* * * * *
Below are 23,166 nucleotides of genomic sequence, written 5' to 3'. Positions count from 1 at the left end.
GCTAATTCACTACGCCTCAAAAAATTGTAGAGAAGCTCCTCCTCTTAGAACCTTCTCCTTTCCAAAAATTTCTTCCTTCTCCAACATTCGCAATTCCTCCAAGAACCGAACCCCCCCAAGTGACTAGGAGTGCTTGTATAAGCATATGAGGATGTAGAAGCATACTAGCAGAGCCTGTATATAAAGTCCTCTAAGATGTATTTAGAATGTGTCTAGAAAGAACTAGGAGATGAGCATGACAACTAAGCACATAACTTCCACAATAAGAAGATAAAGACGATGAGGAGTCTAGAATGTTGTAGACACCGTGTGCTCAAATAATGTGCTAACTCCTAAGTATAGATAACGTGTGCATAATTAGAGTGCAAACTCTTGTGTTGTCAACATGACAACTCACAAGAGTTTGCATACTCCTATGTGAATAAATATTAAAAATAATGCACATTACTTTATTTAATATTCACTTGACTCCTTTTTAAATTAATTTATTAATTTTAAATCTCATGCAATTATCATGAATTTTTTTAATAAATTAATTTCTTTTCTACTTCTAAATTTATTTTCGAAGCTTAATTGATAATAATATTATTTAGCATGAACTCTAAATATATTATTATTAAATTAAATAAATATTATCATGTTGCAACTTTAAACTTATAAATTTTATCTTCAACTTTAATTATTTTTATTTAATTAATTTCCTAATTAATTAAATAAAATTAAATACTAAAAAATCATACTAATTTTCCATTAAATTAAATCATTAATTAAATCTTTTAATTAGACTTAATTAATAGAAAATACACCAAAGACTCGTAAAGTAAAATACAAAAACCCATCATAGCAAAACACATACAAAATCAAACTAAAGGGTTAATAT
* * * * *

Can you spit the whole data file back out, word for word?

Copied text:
Below are 23,166 nucleotides of genomic sequence, written 5' to 3'. Positions count from 1 at the left end.
GCTAATTCACTACGCCTCAAAAAATTGTAGAGAAGCTCCTCCTCTTAGAACCTTCTCCTTTCCAAAAATTTCTTCCTTCTCCAACATTCGCAATTCCTCCAAGAACCGAACCCCCCCAAGTGACTAGGAGTGCTTGTATAAGCATATGAGGATGTAGAAGCATACTAGCAGAGCCTGTATATAAAGTCCTCTAAGATGTATTTAGAATGTGTCTAGAAAGAACTAGGAGATGAGCATGACAACTAAGCACATAACTTCCACAATAAGAAGATAAAGACGATGAGGAGTCTAGAATGTTGTAGACACCGTGTGCTCAAATAATGTGCTAACTCCTAAGTATAGATAACGTGTGCATAATTAGAGTGCAAACTCTTGTGTTGTCAACATGACAACTCACAAGAGTTTGCATACTCCTATGTGAATAAATATTAAAAATAATGCACATTACTTTATTTAATATTCACTTGACTCCTTTTTAAATTAATTTATTAATTTTAAATCTCATGCAATTATCATGAATTTTTTTAATAAATTAATTTCTTTTCTACTTCTAAATTTATTTTCGAAGCTTAATTGATAATAATATTATTTAGCATGAACTCTAAATATATTATTATTAAATTAAATAAATATTATCATGTTGCAACTTTAAACTTATAAATTTTATCTTCAACTTTAATTATTTTTATTTAATTAATTTCCTAATTAATTAAATAAAATTAAATACTAAAAAATCATACTAATTTTCCATTAAATTAAATCATTAATTAAATCTTTTAATTAGACTTAATTAATAGAAAATACACCAAAGACTCGTAAAGTAAAATACAAAAACCCATCATAGCAAAACACATACAAAATCAAACTAAAGGGTTAATAT